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Stop smear campaigns 4 days before pres. election

Posted December. 14, 2012 23:54,   


With four days to go before the presidential election, smear campaigns are spreading across the Internet. One claim says Park Geun-hye, the presidential candidate of the ruling Saenuri Party, is related to "Shincheonji," a sect that churches consider heretical. Kim Yong-min, the host of the liberal podcast “Nakkomsu,” is spreading this information on Twitter. He lost in the April 11 general elections after using vulgar words while a candidate of the main opposition Democratic United Party. A snapshot of a letter that Park sent to the sect leader was circulated but turned out to be fake. Fellow podcast hosts Kim Eo-joon and Ju Jin-woo are also spreading this rumor. Most rumors are groundless. The podcast, known for coarse language, is again taking the initiative in mudslinging.

Another groundless rumor that Park has an out-of-wedlock child is widespread on social networking sites. Novelist Gong Ji-young re-tweeted that if Park is elected, she will give 500 million won (465,500 U.S. dollars) to the head of a polling company but deleted the post immediately and apologized. Cho Guk, a Seoul National University law professor who endorses Park`s main opposition rival Moon Jae-in, released online the personal information of an employee of National Intelligence Service. The Democratic United Party claims that the employee wrote negative posts on Moon. This type of behavior is hardly becoming of a law professor at Korea’s top university.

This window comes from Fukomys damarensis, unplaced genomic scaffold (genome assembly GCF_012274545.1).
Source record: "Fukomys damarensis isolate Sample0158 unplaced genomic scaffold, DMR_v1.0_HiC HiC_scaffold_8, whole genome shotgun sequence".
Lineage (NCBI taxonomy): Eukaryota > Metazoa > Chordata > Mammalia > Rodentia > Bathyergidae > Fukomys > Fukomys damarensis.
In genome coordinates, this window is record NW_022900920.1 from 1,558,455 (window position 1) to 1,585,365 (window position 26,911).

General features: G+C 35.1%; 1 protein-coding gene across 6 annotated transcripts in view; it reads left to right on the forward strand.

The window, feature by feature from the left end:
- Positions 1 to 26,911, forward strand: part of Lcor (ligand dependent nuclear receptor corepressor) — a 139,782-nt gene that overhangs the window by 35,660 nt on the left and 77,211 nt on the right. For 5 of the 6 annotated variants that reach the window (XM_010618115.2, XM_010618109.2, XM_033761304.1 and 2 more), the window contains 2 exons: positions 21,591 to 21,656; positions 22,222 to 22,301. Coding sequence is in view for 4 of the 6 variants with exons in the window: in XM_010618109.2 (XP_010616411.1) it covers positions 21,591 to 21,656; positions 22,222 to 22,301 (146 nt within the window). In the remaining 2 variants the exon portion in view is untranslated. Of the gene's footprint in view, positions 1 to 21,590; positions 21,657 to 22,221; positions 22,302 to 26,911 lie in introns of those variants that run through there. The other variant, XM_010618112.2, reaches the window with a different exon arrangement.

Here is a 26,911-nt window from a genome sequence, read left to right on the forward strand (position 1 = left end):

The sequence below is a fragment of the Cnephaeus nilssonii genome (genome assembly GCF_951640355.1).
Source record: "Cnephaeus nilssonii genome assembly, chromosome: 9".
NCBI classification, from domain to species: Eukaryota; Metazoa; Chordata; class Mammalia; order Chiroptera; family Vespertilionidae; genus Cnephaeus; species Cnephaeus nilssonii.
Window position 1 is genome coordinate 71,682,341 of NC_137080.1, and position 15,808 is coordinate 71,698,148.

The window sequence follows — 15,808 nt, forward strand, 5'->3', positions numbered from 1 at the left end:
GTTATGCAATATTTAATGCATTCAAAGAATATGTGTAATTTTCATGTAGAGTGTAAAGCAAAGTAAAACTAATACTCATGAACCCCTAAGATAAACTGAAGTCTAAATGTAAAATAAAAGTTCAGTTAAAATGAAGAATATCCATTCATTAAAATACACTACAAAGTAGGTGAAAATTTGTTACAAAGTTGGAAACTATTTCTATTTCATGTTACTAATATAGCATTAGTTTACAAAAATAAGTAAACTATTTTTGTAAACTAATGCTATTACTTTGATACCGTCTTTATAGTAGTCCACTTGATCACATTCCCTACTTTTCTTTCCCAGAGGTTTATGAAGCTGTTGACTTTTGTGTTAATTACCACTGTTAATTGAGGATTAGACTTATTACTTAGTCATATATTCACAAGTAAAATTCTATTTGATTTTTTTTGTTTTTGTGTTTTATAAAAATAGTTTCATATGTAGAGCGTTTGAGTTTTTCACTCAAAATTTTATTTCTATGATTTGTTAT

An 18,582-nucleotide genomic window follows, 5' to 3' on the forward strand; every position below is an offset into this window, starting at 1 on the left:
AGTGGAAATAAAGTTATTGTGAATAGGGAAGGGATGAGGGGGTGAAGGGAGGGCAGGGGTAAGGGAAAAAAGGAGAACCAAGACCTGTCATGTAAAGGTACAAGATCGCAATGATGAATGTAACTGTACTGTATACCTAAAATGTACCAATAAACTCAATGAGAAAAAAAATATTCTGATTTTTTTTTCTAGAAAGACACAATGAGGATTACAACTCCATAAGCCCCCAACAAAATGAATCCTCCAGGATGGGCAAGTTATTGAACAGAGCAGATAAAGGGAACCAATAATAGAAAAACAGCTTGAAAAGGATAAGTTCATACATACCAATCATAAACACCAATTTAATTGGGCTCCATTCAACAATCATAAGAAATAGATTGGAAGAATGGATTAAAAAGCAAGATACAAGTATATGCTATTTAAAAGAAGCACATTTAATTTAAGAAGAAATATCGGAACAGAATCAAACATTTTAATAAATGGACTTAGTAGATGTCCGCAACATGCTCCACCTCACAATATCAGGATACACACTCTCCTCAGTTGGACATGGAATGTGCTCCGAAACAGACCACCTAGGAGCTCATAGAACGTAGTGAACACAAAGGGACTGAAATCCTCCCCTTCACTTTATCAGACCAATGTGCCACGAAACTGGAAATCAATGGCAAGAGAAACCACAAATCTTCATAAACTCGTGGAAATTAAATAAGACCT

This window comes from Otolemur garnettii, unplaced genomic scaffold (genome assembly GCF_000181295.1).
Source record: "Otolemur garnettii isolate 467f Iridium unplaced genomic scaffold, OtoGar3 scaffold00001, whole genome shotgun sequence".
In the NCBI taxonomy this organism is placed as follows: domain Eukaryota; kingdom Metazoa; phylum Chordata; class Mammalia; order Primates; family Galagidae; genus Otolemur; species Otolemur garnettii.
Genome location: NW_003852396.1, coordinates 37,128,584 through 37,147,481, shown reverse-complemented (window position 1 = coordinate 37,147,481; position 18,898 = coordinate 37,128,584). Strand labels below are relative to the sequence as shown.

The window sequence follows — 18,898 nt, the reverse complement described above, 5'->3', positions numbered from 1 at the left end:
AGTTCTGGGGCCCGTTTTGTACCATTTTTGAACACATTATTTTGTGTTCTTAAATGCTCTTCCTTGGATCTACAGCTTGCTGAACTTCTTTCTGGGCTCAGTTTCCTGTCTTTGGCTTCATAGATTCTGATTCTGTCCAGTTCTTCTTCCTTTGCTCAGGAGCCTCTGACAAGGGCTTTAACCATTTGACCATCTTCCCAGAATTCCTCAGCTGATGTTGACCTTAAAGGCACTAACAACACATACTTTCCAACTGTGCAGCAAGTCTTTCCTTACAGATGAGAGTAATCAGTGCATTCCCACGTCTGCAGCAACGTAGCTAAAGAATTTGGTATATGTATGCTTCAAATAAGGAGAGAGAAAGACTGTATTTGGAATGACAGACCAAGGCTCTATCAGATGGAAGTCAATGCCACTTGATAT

Though relatively less severe than the smear campaign against Park, rumors have it that Moon`s father was a North Korean soldier. The National Election Commission prosecuted a man representing a social networking service team associated with the ruling party for illegal campaigning.

Park told a news conference Friday, “I’ll fight an all-out war against negative campaigns.” Smear campaigns blurs a voter`s right to choose if they are not for screening but for mudslinging. It causes confusion in a campaign and fizzles out after the election. This is why politicians cannot give up negative campaigning easily. Authorities must find and punish the masterminds of such mudslinging even after the election.

Ahn Cheol-soo, a former IT guru who dropped out of the presidential race late last month and now backs Moon, criticized smear campaigns in a Dec. 3 ceremony to disband his election camp, saying, “The election campaign is going in the opposite direction.” He must step up to blast negative propaganda, but having urged the need for new politics, he seems to be trapped in political logic.

The Constitutional Court a year ago allowed online campaigning, including on the Internet, reflecting the intent of election laws that control money and allow freedom of speech. The ruling, however, does not allow groundless smear campaigns. Voters should judge those who create and spread false rumors only four days before the election.